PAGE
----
Protection Spell by Jennifer Givhan (University of Arkansas Press, March 2017)
reviewed by Heidi Czerwiec
I must admit–I’m a big fan of Jennifer Givhan’s poetry, which I discovered due to the compelling cover of her first collection Landscape with Headless Mama. I loved that book for its poetry, about the fraught project of becoming a mother: miscarriages, adoption, fertility treatments, parenting in a mixed-race family, and the hairpin turns her language takes between lush, surreal imagery and blunt fact. When I saw her second book, Miller Williams Prize finalist Protection Spell, at the recent Association of Writers and Writing Programs’ conference bookfair–where, again, the cover caught my eye–I had to have it.
And again, the focus is family, but from a different angle. The metaphor raised in a few key poems, and that I think serves as a rubric for the book, is “dark matter,” that theorized substance that may or may not exist but that physicists say influences the universe: “…I’m covered in stuff we call dark // matter and the energy is pulling us through / emptiness” (“Earth” 63). In Protection Spell, race and racism are the dark matter that may have been invented by scientists, but which nonetheless influence Americans’ actions. It manifests its power in this collection in how the mixed-race Latina-American poet is treated as a girl, her mixed-race marriage, the family they assemble, and their fraught interactions with each other and the world.
There are echoes of the earlier book, allusions to lost children in “The Perennials,” “English 20: Developmental Writing,” but this personal loss is set against a larger and more topical loss – mothers of color terrified for or mourning the untimely loss of their sons. In fact, the collection opens with several poems that frame this fear. A short sequence “Race in America” begins its first section “i. Domestic Adoption” with the line “No joke, black babies are cheaper—” (7) before describing the son she can’t bear losing in “Prayer”: “God, if you/ ask me to let him go, I’ll say fuck no” (10). The most stunning of these poems is the one that inspired the choice of cover image, a painting of a polar bear (dead?) curled in a culvert, and is titled “The Polar Bear.” In it, the mother and son avoid the latest news coverage of riots by watching a nature show in which climate change has forced a starving polar bear to an island of walruses,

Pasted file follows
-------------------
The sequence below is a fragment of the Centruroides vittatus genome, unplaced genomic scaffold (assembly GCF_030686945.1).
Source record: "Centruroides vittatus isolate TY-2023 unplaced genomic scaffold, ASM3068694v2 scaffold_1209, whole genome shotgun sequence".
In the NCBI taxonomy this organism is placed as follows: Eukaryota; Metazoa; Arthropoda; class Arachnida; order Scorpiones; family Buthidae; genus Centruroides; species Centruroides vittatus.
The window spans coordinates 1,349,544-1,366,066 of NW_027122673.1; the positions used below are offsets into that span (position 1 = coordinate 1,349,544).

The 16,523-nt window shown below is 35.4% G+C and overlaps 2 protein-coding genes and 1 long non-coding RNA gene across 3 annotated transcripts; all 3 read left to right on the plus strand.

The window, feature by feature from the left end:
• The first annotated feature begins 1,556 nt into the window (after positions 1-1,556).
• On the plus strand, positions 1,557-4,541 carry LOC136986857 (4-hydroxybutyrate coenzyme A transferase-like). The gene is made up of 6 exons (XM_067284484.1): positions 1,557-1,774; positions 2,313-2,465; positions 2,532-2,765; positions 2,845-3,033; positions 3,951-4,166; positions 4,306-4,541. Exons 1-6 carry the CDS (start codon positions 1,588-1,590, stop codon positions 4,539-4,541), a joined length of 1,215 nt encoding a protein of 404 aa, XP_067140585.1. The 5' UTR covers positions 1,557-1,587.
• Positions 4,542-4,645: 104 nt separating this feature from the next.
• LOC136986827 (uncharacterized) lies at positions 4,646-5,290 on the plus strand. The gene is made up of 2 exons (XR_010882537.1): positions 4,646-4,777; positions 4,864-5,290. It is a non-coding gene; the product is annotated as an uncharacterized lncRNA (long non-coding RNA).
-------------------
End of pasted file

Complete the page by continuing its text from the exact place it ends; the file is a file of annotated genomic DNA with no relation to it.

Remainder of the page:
so he goes for it,
the dangerous hunt, the canine-sharp tusks
and armored hides for shields, the fused weapon
they create en masse, the whole island a system
for the elephant-large walruses who, in fear, huddle
together, who, in fear, fight back. This is not an analogy. (4)
This fear for her son stems from her very real fear of how black men are treated in this nation. Moving out from this point, the book circles around a central incident: her black husband is wrongfully accused of peeping on a showering white girl, and harassment and threats from the police and community force the family to move, first described in a dizzying list of conflicting details in the nightmarish poem “The Glance”:
When the police came to our door. Let me rephrase
that. When the police. They claimed you climbed
on a rock. They claimed it was a shower, the white
girl’s white mother. They claimed the window
was the shower’s and the window eight feet high.
They claimed you carried ladders or were made of stilts
or could form pebbles into whole rocks for climbing. (11)
Givhan possesses a terrifying capability for self-interrogation, and she reveals that, given her own history as a survivor of sexual assault, she initially believes the accusation. In a book about creating safe spaces of self-protection in a racist America, this betrayal is the ultimate threat:
The way I didn’t believe you at first
the way trauma works—
What else could I have done
but sided with the girl whose body
shamed her into silence? I mean, my body.
I mean, I know now there was no body. (“The Trial,” 28)
In order to forgive herself for this brief but looming betrayal, she confronts the assault in her past via several poems about violence against women of color around the world but mainly in Latin America and the U.S. Southwest. In particular, “Curanderisma” brings together the murdered women of Jemez, her own assault, and her buried miscarried babies in a poem that starts with girls, “Playing light as a feather stiff as a board in the backyard / after curfew with the girls we called ourselves witches” and ends with the poet admitting “I was never a murdered woman but a witch/ trying to make myself whole—” (54-5).
Givhan uses everything at her disposal – prayers, spells, dreams, mythic evocations – to keep her family safe, asserting “Imagination is an act/ of self-preservation” (“Resfeber (Re-Membering Trauma),” 38). But to return to her metaphor of dark matter, I think it’s worth noting that “matter” and “mother” have the same source word of mater, and that her love and her words form a powerful binding charm, “the dark/ matter holding us together” that ultimately is “what allowed me, through darkness, to see” (70).
Heidi Czerwiec is the author of two recent chapbooks – Sweet/Crude: A Bakken Boom Cycle and A Is For A-ke, The Chinese Monster – and of the forthcoming poetry collection Maternal Imagination, and is the editor of North Dakota Is Everywhere: An Anthology of Contemporary North Dakota Poets. She lives in Minneapolis. Visit her at heidiczerwiec.com.